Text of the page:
Formlabs 1+ problem

Hi guys first print and this is my result. The base of object is thinner than model should be so object bent. The supports looks like they fell apart. Any ideas why? Would any of these have a possible effect:

  • wasnt sure what material code to pick from dropdown list in software so picked number 1 as suggested since material didnt come with a code (but rest of object printed fine)

-printer was moved by car and i also accidentally had the resin tank cover on when the platform came down and touched it. Would either decalibrate it and if so for calibration in the software i only saw basic functions like raise platform up to a millimeter. Thats the calibration ?

Sorry pics:

Is that Formlabs resin? Do you have the correct setting for it?
Print like that seems to show an under exposure where supports failed part way. A lot of factors can cause that but where the base and part printed it seems to be more resin/exposure combination rather than an optics issue such as dirty mirrors, worn out pdms etc.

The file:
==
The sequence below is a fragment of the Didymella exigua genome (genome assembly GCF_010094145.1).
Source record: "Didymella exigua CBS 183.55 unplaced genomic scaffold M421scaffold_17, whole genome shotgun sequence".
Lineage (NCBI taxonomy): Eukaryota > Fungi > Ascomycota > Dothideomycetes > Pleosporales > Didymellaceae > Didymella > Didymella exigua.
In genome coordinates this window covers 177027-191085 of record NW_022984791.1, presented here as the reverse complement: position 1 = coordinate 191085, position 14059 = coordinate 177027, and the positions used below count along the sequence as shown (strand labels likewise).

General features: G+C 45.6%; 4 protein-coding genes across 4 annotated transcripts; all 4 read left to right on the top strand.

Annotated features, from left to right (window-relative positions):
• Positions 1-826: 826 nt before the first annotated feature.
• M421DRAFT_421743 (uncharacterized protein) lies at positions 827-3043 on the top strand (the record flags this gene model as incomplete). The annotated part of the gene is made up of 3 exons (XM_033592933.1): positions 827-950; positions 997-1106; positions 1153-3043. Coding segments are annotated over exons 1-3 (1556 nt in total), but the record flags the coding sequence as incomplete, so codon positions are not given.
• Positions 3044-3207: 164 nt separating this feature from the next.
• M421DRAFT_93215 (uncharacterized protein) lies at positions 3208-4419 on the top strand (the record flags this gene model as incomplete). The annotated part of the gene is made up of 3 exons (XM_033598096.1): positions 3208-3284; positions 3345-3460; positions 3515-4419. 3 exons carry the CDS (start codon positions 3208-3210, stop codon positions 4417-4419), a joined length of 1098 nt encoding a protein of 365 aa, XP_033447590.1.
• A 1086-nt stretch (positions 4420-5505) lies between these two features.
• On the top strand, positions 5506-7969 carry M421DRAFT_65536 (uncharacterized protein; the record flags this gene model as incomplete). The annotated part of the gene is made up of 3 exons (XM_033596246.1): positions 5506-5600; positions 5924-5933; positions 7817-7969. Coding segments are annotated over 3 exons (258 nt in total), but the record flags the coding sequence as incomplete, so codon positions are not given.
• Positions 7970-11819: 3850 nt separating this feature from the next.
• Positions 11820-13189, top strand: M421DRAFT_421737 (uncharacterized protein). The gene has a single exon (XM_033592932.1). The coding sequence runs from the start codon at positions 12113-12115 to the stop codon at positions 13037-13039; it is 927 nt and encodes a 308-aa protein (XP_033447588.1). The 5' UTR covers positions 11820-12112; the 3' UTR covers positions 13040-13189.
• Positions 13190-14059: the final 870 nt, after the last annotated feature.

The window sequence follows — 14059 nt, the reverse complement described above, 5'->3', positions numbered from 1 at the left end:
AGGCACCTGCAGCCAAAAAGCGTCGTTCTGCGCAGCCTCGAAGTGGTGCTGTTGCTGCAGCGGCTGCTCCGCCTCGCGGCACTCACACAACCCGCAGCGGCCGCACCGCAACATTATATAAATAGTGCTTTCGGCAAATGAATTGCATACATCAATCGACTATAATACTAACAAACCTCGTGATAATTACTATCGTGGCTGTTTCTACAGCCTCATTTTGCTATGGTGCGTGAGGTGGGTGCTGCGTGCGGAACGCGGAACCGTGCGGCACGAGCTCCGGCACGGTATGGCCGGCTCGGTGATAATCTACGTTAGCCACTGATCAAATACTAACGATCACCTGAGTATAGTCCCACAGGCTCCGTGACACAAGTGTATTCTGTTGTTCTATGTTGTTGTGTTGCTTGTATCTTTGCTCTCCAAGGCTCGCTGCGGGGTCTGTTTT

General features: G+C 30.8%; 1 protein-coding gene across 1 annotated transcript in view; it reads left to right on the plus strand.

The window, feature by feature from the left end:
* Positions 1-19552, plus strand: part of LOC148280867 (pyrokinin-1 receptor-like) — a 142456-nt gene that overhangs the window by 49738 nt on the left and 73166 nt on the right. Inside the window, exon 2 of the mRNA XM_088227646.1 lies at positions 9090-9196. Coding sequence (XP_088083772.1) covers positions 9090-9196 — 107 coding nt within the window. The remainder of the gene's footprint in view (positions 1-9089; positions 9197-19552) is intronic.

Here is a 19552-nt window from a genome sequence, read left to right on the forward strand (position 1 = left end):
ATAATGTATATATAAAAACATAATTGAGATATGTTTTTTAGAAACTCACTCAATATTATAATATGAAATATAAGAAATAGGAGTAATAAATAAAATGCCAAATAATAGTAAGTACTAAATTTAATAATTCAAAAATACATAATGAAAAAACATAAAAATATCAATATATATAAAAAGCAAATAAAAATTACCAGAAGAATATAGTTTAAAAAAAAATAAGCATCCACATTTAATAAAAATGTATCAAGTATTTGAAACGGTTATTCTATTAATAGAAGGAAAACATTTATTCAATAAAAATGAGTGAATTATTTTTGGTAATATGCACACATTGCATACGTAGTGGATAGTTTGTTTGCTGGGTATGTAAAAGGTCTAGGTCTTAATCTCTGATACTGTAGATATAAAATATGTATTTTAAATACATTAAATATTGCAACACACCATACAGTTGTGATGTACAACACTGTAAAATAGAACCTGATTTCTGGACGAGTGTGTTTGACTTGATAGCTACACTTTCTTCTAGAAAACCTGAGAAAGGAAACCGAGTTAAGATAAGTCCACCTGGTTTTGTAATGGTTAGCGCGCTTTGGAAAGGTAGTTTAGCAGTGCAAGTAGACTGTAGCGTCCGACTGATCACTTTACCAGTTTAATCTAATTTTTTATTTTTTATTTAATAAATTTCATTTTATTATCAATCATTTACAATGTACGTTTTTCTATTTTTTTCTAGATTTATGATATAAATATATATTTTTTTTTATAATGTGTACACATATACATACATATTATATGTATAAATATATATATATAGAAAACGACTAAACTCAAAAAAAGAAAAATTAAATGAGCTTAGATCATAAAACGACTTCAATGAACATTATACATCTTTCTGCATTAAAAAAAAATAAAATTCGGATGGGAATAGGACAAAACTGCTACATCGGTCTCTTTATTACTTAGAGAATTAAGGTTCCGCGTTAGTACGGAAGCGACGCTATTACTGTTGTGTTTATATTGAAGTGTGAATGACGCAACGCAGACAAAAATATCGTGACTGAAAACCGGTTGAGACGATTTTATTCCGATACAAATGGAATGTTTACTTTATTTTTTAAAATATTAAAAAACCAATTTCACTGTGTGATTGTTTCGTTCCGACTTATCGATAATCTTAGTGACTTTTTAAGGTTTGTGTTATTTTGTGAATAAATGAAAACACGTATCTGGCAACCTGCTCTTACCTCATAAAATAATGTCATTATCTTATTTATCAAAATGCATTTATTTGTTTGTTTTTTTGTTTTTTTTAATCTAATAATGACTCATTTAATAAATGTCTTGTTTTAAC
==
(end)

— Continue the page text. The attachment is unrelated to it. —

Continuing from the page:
Thanks for the reply. No its not formlabs resin but it had good reviews when used on formlabs 1+ and half price, printer was set to v1 as suggested.

On a related note, anyone know if the rectangular box resins for sale on formlabs site work with form 1+? And why they say resins like black gray white are different even though they all say minimum 25 micron resolution?

Some of the new resins for the Form2 probably won’t work on the Form1+ because they may need the higher powered laser that is in the Form2.
You can use resins that are in the cartridges that are also in the Form1+ material list in PreForm. There are a bunch of people that will buy the empty cartridge since they use them for 3rd party resins.

Also check out ApplyLab Works resins that are a fraction of the price and work with the Form1+

Thanks. I thought form 1+ had a more powerful laser than the 1, comparable to the 2 and formlabs still sells resin for 1+ on their site

You need to angle the object a bit, you shouldn’t have surfaces that are closely oriented horizontally.